MEE investigation raises doubts about how much money the Saudi state has seized. Numbers don't add up, sources tell MEE
As the Ritz-Carlton Riyadh's $650-per-night rooms return to paying guests, a Middle East Eye investigation raises questions over the extent to which Saudi Arabia has cracked down on corruption.
Apple and Amazon are charging in to invest in the kingdom and Crown Prince Mohammed bin Salman (MbS) will set off on a "kingdom roadshow" to steel investor nerves in Western financial capitals in the coming weeks.
But MEE's investigation reveals that basic questions remain over the events that started on 4 November when a group of royals and businessmen was summoned to the five-star hotel for what they believed would be a late-night meeting with MbS.
Riyadh's Ritz-Carlton, where many of the high-profile detainees were held since the crackdown began in November (AFP)
Instead, they were arrested and held in the luxury hotel. Some senior royals were beaten and tortured to reveal their bank account details and required hospital treatment.
After the majority of princes and tycoons were released, Saudi Arabia’s attorney general Sheikh Saud al-Mojeb said that more than $106bn had been seized from 381 Saudi citizens, according to a 30 January statement.
But MEE's investigation shows that very little is known about the majority of those who were locked up, what kind of assets they may have been forced to hand over and if - or how - the final figure tallies.
A financial advisor in the Gulf with detailed knowledge of several of the detainee said: "The numbers don't gel."
MbS and his supporters say that the crackdown was a type of "shock therapy" neccessary to rein in decades of high-flying corruption that have left the kingdom with a $52bn deficit.
"It's messy, it's disruptive, it has short term negative implications, but long term, it's a very positive development," Ali Shihabi, director of the Washington, DC-based Arabia Foundation, told CNBC.
Bruce Riedel, a former CIA analyst and director of the Brookings Intelligence project, said: "If it was a true corruption probe, then the government would have every interest in ensuring that everyone knew who was arrested and what the charges were.
"If those details are not available, it's because the Saudi government is trying to cover something up and that thing is that this wasn't about corruption at all. This is about raising money for a country that has a severe economic problem."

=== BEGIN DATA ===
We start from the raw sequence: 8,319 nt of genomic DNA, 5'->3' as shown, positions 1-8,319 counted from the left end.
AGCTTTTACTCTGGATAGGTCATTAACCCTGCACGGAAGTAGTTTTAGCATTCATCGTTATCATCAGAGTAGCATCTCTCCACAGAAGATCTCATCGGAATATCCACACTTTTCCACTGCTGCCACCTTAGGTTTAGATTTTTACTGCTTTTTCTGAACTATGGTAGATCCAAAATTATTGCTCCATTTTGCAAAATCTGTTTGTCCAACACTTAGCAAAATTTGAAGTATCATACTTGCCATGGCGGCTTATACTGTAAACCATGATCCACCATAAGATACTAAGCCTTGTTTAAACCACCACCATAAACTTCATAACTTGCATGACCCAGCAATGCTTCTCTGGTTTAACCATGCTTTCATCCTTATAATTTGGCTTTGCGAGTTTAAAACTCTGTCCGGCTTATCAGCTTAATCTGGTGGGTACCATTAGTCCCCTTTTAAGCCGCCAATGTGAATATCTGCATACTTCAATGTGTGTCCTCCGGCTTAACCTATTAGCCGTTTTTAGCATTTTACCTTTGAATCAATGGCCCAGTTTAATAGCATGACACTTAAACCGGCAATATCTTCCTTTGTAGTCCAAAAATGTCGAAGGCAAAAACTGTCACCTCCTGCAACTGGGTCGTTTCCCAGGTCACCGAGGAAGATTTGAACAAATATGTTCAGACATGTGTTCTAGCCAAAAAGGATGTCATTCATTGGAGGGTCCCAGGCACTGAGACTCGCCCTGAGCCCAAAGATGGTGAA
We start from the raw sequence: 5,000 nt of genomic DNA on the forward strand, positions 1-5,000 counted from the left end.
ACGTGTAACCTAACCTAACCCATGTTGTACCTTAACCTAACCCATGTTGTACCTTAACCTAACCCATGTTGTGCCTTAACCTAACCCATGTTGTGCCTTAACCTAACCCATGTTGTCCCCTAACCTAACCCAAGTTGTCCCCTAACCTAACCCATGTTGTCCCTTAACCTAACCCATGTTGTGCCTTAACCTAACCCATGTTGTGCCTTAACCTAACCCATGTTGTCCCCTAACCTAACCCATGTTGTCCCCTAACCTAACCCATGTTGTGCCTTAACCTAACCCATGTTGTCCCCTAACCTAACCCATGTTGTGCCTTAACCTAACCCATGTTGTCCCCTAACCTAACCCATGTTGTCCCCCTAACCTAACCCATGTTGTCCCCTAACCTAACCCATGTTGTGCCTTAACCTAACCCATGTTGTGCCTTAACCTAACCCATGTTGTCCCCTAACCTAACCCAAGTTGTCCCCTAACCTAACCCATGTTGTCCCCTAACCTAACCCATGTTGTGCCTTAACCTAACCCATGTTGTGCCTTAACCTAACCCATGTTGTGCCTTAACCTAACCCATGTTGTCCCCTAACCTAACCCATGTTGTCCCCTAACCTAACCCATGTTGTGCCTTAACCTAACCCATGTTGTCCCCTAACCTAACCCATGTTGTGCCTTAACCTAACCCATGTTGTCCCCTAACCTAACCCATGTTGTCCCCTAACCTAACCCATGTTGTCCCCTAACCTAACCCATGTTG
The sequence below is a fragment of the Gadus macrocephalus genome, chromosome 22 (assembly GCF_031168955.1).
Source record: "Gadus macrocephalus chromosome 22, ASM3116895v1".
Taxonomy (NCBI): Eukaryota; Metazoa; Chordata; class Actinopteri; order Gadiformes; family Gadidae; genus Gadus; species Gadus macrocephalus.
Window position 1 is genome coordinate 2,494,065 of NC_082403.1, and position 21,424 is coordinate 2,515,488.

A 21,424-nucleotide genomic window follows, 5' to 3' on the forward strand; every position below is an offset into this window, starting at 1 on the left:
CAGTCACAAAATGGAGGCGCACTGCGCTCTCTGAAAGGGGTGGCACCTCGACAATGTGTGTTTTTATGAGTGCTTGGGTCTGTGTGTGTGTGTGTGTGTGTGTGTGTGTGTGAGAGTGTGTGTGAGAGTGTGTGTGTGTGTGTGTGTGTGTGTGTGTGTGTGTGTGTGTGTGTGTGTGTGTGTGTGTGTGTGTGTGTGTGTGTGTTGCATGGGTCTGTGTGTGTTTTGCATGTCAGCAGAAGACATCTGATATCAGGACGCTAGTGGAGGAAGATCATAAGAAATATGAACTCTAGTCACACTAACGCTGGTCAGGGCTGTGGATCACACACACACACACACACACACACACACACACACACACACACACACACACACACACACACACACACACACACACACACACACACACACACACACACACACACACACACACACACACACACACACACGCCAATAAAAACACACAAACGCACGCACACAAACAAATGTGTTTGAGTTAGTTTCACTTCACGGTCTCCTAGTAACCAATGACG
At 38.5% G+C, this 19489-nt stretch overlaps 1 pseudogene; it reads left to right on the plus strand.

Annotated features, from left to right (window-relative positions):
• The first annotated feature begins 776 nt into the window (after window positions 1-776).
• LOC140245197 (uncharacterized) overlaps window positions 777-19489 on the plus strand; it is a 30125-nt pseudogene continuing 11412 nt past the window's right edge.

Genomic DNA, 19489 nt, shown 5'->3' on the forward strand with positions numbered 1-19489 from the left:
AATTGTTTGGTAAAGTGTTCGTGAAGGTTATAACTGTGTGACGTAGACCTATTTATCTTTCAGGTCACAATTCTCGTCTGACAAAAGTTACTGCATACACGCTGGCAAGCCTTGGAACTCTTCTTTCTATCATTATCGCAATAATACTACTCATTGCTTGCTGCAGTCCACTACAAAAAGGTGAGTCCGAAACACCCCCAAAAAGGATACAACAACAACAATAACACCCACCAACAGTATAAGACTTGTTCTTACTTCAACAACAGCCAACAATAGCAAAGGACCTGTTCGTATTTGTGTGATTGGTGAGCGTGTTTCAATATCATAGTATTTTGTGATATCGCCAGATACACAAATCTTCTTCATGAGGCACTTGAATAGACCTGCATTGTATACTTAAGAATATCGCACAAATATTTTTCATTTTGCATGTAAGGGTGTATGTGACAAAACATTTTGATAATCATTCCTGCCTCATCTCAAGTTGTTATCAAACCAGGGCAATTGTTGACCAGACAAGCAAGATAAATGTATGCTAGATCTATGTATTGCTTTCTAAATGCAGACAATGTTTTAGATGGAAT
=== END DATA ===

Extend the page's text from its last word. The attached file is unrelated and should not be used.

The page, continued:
Who were the other 350 arrested?
The identities of around 30 of the Saudis arrested in the November campaign have been well-documented. The most prominent - and richest - is Prince Alwaleed bin Talal, who was released last month, saying in an interview while he was still in the Ritz that it had all been a "misunderstanding".
'The majority of people? Nobody knows anything about them'
- Yahya Assiri, founder of Saudi human rights advocacy group Al-Qst
Others arrested included prominent businessmen from a variety of sectors; royals including Prince Miteb bin Abdullah who was once a contender for the Saudi throne, and several former and current government officials.
One detainee - Ibrahim al-Assaf, a current minister of state and adviser to King Salman - retained his role and, after his release, led the Saudi delegation at the World Economic Forum in Davos in January.
Just weeks before the November purge, a group of more than 60 clerics, human rights activists, journalists and poets were detained.
While the arrests garnered much less media attention, their identities are largely known to human rights organisations and have been compiled in a list by Al-Qst, a Saudi human rights organisation with an underground network of activists in the kingdom.
Not so those seized in November. MEE contacted four of the main human rights organisations which monitor Saudi Arabia - Human Rights Watch, Amnesty International, Alkarama Foundation and Al-Qst - to see if they could supply a list of the detainees.
Only Al-Qst had a list - and that had only 30 people on it.
"The majority of people?" said Yahya Assiri, founder of Al-Qst. "Nobody knows anything about them."
How much of that $106bn is hard cash?
"What it shows is this wasn't very well planned and that's not a surprise," Riedel said.
One reason the estimate has dropped may be the difficulties Saudi officials have had in seizing assets outside of the kingdom. Some have been tied up in legal agreements that make change of ownership complicated or are in Swiss banks, where attempts to seize funds have been rebuffed, according to the Financial Times.